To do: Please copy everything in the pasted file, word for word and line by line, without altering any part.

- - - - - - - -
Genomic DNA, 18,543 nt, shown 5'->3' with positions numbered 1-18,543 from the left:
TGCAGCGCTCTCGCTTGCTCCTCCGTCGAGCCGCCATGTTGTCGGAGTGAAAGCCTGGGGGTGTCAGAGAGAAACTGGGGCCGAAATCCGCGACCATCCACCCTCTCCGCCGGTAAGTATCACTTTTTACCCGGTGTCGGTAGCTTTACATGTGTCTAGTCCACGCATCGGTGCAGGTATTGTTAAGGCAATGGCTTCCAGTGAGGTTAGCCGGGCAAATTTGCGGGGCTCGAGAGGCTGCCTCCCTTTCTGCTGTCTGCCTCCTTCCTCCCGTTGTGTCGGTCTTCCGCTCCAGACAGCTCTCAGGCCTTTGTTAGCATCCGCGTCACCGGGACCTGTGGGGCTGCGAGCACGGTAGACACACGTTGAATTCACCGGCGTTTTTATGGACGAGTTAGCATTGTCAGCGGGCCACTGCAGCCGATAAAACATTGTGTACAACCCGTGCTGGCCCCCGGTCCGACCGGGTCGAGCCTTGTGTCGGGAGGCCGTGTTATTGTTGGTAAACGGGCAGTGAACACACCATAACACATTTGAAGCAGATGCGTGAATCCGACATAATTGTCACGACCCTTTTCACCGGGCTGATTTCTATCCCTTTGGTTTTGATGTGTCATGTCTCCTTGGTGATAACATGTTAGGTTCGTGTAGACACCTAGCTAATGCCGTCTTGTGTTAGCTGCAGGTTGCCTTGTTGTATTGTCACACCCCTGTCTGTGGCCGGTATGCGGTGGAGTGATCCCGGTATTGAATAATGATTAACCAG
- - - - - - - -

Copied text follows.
Genomic DNA, 18,543 nt, shown 5'->3' with positions numbered 1-18,543 from the left:
TGCAGCGCTCTCGCTTGCTCCTCCGTCGAGCCGCCATGTTGTCGGAGTGAAAGCCTGGGGGTGTCAGAGAGAAACTGGGGCCGAAATCCGCGACCATCCACCCTCTCCGCCGGTAAGTATCACTTTTTACCCGGTGTCGGTAGCTTTACATGTGTCTAGTCCACGCATCGGTGCAGGTATTGTTAAGGCAATGGCTTCCAGTGAGGTTAGCCGGGCAAATTTGCGGGGCTCGAGAGGCTGCCTCCCTTTCTGCTGTCTGCCTCCTTCCTCCCGTTGTGTCGGTCTTCCGCTCCAGACAGCTCTCAGGCCTTTGTTAGCATCCGCGTCACCGGGACCTGTGGGGCTGCGAGCACGGTAGACACACGTTGAATTCACCGGCGTTTTTATGGACGAGTTAGCATTGTCAGCGGGCCACTGCAGCCGATAAAACATTGTGTACAACCCGTGCTGGCCCCCGGTCCGACCGGGTCGAGCCTTGTGTCGGGAGGCCGTGTTATTGTTGGTAAACGGGCAGTGAACACACCATAACACATTTGAAGCAGATGCGTGAATCCGACATAATTGTCACGACCCTTTTCACCGGGCTGATTTCTATCCCTTTGGTTTTGATGTGTCATGTCTCCTTGGTGATAACATGTTAGGTTCGTGTAGACACCTAGCTAATGCCGTCTTGTGTTAGCTGCAGGTTGCCTTGTTGTATTGTCACACCCCTGTCTGTGGCCGGTATGCGGTGGAGTGATCCCGGTATTGAATAATGATTAACCAG